Businessman Mitchell stumps for governor in Edwards. ‘Outsider’ does not want Colorado to become another California
June 9, 2018
EDWARDS — Scott Prall was asked for yet another political donation from yet another political candidate and said what he always does.
"You have to come here, shake my hand and look me in the eye," Prall said.
Vic Mitchell is the only candidate to do it, which explains how Mitchell came to be in Edwards with Prall and Sally Jacaruso for a campaign event — one of 600-plus campaign events Mitchell has been part of since he started running for Colorado governor almost a year and a half ago.
The Republican Mitchell says he's running against "George Bush's cousin" (Walker Stapleton) and Mitt Romney's nephew (Doug Robinson) for their party's nomination.
Don't Californicate Colorado
Mitchell called this a watershed election.
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"I don't want see us become another California, and I fear that's where we're headed," Mitchell said.
They're not accepting political endorsements, no PAC or lobbyist money, no "special interest" money, but if you want to give them $20.18, that'd be great.
They've worn out one campaign vehicle and another was rear-ended and wrecked. Of their 600-plus events, 300 have been on the Western Slope.
Colorado's urban/rural economic divide is real. Five Colorado counties are among the country's poorest, he said.
He vehemently opposes subsidies for businesses in richer urban areas. The Amazon package springs to mind.
"Not one penny should go to Amazon," Mitchell said. "They're one of the richest companies in the world, worth more than a trillion dollars, and our government is going to give them money? If Amazon wants to come to Colorado, we welcome them, but they should not be getting corporate welfare."
Economic incentives should go to small and mid-sized businesses, 50 to 150 employees, he said.
He's big on vocational education and community colleges.
As a state, we've never been as regulated as we are right now. In the last eight years, Colorado's state government has added 128,000 pages of new rules and regulations.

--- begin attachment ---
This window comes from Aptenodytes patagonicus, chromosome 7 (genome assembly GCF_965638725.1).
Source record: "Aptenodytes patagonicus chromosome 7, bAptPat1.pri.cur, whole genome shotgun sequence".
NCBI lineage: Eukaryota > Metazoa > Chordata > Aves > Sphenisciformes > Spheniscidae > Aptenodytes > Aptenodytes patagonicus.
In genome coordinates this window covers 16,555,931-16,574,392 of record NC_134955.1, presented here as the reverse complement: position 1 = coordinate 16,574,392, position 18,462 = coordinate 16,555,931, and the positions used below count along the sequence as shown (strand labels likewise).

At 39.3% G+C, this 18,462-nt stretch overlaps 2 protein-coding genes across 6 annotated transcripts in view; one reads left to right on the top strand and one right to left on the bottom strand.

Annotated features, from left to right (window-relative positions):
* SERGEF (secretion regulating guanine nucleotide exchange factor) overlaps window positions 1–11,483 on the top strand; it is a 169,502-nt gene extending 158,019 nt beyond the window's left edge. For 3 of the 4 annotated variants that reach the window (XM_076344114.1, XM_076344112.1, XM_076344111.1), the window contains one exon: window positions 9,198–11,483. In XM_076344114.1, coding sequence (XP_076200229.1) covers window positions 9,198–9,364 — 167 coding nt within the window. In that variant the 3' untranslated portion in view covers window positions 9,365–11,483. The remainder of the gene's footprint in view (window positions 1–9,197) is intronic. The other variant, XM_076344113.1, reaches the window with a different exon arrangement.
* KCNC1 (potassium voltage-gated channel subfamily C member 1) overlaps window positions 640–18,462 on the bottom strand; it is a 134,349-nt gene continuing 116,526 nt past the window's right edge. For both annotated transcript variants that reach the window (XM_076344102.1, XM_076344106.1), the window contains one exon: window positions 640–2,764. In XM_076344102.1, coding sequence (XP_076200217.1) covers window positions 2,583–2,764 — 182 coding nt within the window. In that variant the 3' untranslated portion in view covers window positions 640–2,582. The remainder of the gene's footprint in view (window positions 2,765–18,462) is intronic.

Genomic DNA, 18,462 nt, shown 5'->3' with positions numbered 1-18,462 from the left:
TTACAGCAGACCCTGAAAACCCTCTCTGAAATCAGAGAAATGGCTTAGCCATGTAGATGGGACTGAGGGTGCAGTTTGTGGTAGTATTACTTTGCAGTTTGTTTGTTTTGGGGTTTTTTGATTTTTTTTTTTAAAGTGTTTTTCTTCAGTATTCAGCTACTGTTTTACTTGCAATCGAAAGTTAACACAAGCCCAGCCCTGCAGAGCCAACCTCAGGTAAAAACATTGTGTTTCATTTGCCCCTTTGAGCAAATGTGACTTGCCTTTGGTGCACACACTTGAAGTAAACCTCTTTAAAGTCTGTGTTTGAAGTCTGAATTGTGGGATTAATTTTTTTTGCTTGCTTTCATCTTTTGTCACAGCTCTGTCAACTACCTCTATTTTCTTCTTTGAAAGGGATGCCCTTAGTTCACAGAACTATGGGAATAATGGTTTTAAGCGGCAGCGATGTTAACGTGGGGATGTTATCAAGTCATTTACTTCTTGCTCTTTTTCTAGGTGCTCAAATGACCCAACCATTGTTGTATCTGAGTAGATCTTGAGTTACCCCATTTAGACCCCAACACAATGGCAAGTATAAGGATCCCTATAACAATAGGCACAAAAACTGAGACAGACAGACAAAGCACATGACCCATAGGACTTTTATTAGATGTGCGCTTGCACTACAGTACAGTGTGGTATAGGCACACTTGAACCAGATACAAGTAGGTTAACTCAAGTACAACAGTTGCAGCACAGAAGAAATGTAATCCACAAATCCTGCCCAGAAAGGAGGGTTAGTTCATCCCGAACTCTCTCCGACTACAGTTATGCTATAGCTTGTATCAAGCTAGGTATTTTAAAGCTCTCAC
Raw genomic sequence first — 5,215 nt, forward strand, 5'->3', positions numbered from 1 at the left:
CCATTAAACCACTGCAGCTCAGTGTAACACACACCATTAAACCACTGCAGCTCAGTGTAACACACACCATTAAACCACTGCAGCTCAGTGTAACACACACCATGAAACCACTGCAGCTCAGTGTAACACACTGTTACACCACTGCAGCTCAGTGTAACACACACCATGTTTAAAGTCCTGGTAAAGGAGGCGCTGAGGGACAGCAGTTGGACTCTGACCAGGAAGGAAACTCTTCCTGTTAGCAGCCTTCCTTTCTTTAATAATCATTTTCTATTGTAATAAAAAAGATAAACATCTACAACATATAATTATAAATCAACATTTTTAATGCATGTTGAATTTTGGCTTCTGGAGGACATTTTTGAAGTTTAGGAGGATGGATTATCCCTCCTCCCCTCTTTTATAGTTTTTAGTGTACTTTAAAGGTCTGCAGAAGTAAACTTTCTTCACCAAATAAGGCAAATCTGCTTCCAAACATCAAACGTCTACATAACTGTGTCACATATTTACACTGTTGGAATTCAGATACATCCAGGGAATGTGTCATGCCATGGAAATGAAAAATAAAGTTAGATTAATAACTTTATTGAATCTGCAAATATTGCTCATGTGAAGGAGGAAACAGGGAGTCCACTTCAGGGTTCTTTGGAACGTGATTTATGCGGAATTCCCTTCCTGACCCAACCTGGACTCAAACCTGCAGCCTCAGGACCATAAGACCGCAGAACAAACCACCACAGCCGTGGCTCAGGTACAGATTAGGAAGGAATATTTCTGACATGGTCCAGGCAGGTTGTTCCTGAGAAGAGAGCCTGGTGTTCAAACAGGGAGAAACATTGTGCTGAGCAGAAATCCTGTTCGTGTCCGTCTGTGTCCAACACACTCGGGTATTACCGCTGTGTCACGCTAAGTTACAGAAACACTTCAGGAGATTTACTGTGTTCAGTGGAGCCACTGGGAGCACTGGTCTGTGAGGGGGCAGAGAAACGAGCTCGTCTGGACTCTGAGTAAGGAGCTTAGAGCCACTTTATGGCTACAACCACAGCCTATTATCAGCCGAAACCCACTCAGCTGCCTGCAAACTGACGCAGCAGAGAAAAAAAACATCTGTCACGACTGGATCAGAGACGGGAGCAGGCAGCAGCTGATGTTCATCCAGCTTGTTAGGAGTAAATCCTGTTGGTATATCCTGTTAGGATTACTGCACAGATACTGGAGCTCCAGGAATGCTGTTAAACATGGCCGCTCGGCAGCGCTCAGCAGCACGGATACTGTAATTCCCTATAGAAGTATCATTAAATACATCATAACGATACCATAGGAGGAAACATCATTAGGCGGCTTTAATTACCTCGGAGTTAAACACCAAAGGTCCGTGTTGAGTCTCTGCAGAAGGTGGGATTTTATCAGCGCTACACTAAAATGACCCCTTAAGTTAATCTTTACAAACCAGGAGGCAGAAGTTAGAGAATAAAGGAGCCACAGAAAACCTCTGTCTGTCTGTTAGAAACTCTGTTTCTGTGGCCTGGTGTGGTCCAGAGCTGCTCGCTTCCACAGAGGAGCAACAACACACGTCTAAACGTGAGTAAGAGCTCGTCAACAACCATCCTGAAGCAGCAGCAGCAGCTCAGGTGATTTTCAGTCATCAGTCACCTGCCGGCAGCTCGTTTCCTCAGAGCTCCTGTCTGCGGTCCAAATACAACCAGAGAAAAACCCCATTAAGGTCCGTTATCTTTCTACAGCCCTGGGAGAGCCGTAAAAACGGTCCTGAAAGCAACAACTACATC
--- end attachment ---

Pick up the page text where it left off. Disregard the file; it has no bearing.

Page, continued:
"Most are detrimental to our state's businesses," Mitchell said.
He'll bring a blue ribbon panel to review the state's regulations from top to bottom, with public safety as a benchmark.
"If a regulation is not truly about public safety, it should be gone," Mitchell said.
A little about Vic
It may sound like a movie script, but Mitchell's story is true.
He was raised by blind single mother. They moved 11 times and were homeless a few times. He started working at 13 and hasn't stopped.
When he was 21 he and wife Amy started the first of six successful businesses — mostly telecom and finance. He said he hopes to bring that entrepreneurial spirit to the Colorado capitol.
Circling back to education. Mitchell said he wants to triple the number of STEM graduates in Colorado and beef up community colleges, while freezing in-state tuition.
"We're the fourth-most expensive state in the country to send someone to college," he said.
Expanding vocational training is high on his agenda.
He taught at Colorado State University and served in the Colorado State Legislature, passing legislation when Republicans were outnumbered 40-25 by Democrats. Among the bills was a crackdown on payday lenders, who he thought were preying on poor people.
He plans to help lower healthcare and health insurance costs through price transparency.
At one of his rural events, Vic and Amy met a farmer needed an MRI. They have insurance, but they have an $11,000 deductible and did not have that kind of cash. The next day Amy got on the phone and called Dry Creek Imaging near Castle Rock, and they could do the identical procedure for $600.
"That's the power of transparency," Mitchell said. "You should be able to go to any provider anywhere in our state, and they have to tell you the cash prices and the insurance prices. That would give you power as a consumer."
Mitchell says he considers himself an independent minded conservative.
"Not a lot of us have a lot of confidence in our institutions. Wouldn't it be amazing if I came back here in a two years as your governor and could say, 'Our roads are better, our schools are better, our healthcare is more accessible, we're rolled back regulations and people are opening up more businesses. I think that's possible, and that's why I'm running for governor," Mitchell said.
Staff Writer Randy Wyrick can be reached at 970-748-2935 and email@example.com.